A new method for predicting potential for functional recovery in MS

Image shows an MRI scan

Lead researcher: Dr Valentina Tomassini

Based in: Cardiff University

Grant we awarded: £263,362

Research shows the brain can compensate, adapt to damage and develop new connections that help people recover physical functions of their bodies, like arm or leg movement.
This type of recovery is known as ‘functional recovery’.

The equivalent of this in the brain is called plasticity and has been seen in people with MS. The aim of rehabilitation is to promote and harness this plasticity, which can lead to functional recovery. This could limit disability and improve quality of life for people with MS.

What happens in this study?

Researchers will recruit 150 people with MS to this 3-year study. They will carry out a series of tests including MRI, cognitive and motor tests to evaluate participants level of function at the start of the study.

All participants will undergo a month of targeted daily motor training at home with the aim of improving control of hand movements. After this, participants will be reassessed to see their level of improvements.

Data from half of the participants will be used to develop a calculation. This calculation will be used to predict, for each person, their likelihood of reaching a particular level of motor performance after training. Data from the other half of participants will be used to check this calculation.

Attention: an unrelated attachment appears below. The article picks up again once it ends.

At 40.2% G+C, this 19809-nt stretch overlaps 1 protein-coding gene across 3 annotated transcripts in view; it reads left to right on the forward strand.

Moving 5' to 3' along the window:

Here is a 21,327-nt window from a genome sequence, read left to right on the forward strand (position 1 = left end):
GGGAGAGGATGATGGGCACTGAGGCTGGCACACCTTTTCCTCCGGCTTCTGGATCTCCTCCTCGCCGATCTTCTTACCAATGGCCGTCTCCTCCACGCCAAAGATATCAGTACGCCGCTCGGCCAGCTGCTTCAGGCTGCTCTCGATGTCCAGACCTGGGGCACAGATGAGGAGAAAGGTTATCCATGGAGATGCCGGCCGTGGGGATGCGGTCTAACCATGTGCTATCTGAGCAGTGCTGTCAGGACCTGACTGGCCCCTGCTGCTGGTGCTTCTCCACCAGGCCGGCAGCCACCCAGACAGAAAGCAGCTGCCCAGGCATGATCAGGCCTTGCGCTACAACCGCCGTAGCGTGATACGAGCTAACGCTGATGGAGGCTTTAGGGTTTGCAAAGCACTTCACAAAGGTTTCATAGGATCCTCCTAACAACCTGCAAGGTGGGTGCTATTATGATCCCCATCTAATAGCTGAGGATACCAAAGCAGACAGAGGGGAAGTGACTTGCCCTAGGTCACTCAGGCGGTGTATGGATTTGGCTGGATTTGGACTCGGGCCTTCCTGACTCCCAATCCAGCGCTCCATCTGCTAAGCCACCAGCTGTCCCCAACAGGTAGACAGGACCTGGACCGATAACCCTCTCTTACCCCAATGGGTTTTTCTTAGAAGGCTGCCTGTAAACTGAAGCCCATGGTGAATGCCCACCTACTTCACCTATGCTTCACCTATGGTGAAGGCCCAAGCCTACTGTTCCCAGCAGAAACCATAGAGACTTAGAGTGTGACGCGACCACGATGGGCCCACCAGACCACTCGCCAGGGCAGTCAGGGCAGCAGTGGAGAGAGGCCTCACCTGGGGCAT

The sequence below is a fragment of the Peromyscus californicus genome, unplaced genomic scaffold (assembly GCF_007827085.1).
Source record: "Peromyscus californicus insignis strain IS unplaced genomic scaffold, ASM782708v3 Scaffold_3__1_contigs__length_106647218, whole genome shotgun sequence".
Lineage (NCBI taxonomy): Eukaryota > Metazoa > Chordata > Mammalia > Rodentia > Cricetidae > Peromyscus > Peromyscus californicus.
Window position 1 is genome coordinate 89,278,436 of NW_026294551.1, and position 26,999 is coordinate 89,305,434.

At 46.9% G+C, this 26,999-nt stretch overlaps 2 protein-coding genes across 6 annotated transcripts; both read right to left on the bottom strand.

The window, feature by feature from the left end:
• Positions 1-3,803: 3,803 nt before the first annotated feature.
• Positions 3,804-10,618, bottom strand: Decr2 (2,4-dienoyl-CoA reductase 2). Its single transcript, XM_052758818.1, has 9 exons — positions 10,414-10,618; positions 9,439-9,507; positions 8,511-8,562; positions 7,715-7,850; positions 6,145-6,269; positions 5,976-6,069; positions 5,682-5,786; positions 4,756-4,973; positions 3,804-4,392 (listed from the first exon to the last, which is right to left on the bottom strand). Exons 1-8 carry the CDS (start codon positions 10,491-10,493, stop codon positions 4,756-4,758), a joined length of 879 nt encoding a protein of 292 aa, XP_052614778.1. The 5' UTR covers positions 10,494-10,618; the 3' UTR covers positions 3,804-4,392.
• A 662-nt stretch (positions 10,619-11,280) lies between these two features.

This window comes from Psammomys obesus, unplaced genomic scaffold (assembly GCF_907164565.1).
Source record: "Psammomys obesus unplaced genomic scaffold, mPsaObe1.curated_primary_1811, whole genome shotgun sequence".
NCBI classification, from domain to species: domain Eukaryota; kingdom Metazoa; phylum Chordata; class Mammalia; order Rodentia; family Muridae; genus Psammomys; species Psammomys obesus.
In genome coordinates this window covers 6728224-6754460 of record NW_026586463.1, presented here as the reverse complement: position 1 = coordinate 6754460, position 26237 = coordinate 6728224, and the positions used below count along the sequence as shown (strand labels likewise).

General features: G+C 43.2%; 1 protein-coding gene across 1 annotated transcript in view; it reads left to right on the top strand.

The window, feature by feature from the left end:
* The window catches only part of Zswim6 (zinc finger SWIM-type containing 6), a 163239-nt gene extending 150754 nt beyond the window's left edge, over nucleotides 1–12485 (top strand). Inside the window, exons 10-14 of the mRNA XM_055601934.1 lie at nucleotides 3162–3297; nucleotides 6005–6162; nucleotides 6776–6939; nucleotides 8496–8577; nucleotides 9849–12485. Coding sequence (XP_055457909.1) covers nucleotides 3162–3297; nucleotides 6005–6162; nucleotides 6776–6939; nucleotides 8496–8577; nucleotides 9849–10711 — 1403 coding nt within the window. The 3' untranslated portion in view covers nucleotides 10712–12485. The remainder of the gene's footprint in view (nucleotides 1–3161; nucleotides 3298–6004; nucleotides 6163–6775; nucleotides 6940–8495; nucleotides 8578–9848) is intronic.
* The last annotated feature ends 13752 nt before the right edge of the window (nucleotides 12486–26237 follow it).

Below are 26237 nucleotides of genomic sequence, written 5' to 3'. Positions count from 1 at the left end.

How will it help people with MS?

This research will aim to develop a score for individuals to predict their likelihood of responding to different rehabilitation treatments.

If successful, this research could eventually be used by people with MS and health care professionals to help them make more informed decisions about which treatments could be most effective for them.

The difference you can make

We want to stop MS. You can help us achieve that aim by supporting research like this – research that might, one day, lead to more effective and tailored treatments for people with MS.

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£30could process one blood sample, giving researchers crucial information about genes and the immune system.

£50could pay for an hour on a microscope, so scientists can study cells and tissue in greater detail and improve their understanding of the biology of MS.

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MS researcher at work in lab, using a pipette